House defies Obama, passes farm bill without food stamps
WASHINGTON (Reuters) - The Republican-controlled U.S. House of Representatives defied a White House veto threat and passed a farm bill on Thursday that expands the taxpayer-subsidized crop insurance system but abandons food stamps for the poor.
Republican leaders said food stamps, traditionally part of the farm bill, would be handled later and that, for now, they needed a vehicle to begin negotiations with the Senate over a compromise bill. Democrats said the real intent was to isolate food stamps for large cuts in funding.
(Reporting By Charles Abbott)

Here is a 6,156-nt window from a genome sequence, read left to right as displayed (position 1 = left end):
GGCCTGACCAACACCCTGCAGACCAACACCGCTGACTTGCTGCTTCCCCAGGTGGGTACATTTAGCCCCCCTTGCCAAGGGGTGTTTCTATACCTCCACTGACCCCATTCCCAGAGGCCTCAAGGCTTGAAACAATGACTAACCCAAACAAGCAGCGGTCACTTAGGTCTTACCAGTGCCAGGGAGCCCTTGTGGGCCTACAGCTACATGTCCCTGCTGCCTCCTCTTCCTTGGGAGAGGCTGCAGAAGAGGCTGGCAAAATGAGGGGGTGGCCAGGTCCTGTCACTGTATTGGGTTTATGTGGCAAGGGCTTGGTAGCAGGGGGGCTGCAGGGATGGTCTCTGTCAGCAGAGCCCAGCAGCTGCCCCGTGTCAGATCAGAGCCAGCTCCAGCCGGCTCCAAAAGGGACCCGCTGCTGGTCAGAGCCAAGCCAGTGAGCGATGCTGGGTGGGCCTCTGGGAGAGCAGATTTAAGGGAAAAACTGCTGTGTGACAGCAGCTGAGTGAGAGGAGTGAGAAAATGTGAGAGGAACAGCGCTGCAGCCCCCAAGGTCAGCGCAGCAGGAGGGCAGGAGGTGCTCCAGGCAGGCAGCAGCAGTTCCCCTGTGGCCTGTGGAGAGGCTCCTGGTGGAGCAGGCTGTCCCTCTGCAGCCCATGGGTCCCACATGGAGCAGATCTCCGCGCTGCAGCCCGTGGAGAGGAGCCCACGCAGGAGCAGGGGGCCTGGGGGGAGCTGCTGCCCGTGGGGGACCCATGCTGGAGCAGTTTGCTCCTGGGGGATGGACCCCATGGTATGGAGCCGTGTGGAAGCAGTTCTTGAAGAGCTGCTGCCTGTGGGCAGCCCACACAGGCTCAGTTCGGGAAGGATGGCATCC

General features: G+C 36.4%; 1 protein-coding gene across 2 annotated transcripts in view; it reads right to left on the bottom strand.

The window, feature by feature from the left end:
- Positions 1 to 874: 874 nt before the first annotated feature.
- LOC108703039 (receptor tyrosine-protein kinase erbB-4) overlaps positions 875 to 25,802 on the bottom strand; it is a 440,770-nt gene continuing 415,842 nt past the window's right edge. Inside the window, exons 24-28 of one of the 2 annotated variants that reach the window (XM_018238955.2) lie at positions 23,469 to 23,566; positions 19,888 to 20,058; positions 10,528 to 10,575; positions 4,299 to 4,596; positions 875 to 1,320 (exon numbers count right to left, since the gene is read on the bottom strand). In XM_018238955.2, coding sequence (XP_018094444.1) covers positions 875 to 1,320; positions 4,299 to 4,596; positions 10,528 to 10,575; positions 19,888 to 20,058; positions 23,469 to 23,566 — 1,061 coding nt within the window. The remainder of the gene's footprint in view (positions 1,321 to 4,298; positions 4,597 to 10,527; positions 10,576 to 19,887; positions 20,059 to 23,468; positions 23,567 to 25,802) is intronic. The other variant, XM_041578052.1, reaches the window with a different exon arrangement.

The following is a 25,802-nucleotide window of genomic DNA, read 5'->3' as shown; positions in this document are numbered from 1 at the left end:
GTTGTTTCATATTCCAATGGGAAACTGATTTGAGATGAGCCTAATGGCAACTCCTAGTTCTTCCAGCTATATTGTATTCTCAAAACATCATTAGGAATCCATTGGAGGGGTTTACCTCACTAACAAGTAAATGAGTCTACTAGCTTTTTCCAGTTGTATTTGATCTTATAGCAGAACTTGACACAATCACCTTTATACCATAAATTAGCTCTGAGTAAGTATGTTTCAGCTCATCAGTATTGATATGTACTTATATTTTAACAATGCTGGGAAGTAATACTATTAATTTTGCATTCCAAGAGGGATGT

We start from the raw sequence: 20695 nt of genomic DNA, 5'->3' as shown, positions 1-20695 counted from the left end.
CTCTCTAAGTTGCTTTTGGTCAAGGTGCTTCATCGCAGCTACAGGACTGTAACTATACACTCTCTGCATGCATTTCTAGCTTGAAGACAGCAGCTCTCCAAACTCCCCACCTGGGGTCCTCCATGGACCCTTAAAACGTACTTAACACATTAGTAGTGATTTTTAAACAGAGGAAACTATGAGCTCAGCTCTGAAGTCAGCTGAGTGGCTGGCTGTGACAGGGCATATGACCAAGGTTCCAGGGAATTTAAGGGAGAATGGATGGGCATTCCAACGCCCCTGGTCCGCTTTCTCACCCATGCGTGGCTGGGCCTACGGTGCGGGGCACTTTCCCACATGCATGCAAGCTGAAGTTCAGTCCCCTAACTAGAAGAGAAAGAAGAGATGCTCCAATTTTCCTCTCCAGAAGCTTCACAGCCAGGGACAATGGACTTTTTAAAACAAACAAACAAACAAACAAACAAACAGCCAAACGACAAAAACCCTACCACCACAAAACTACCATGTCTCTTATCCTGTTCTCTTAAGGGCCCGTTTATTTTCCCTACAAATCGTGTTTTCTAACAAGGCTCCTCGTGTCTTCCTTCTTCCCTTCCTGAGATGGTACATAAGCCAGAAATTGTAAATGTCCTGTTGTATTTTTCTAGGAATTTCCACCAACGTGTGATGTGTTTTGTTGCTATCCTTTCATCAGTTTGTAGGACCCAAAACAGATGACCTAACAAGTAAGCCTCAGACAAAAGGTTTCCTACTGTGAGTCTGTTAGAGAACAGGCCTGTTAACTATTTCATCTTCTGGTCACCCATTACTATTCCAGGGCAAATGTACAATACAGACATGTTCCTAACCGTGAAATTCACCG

- IPhone emerges from 'bygone era', reviewers hail bigger handset
- Fed may hint on rate-hike plan as it prepares for policy turn
- Scots' support for independence lags on eve of referendum |
- Boeing, SpaceX win contracts to build 'space taxis' for NASA
- Islamic State campaign tests Obama's commitment to Mideast allies
Major U.S. poultry firms are administering antibiotics to their flocks far more pervasively than regulators realize, posing a potential risk to human health. Full Article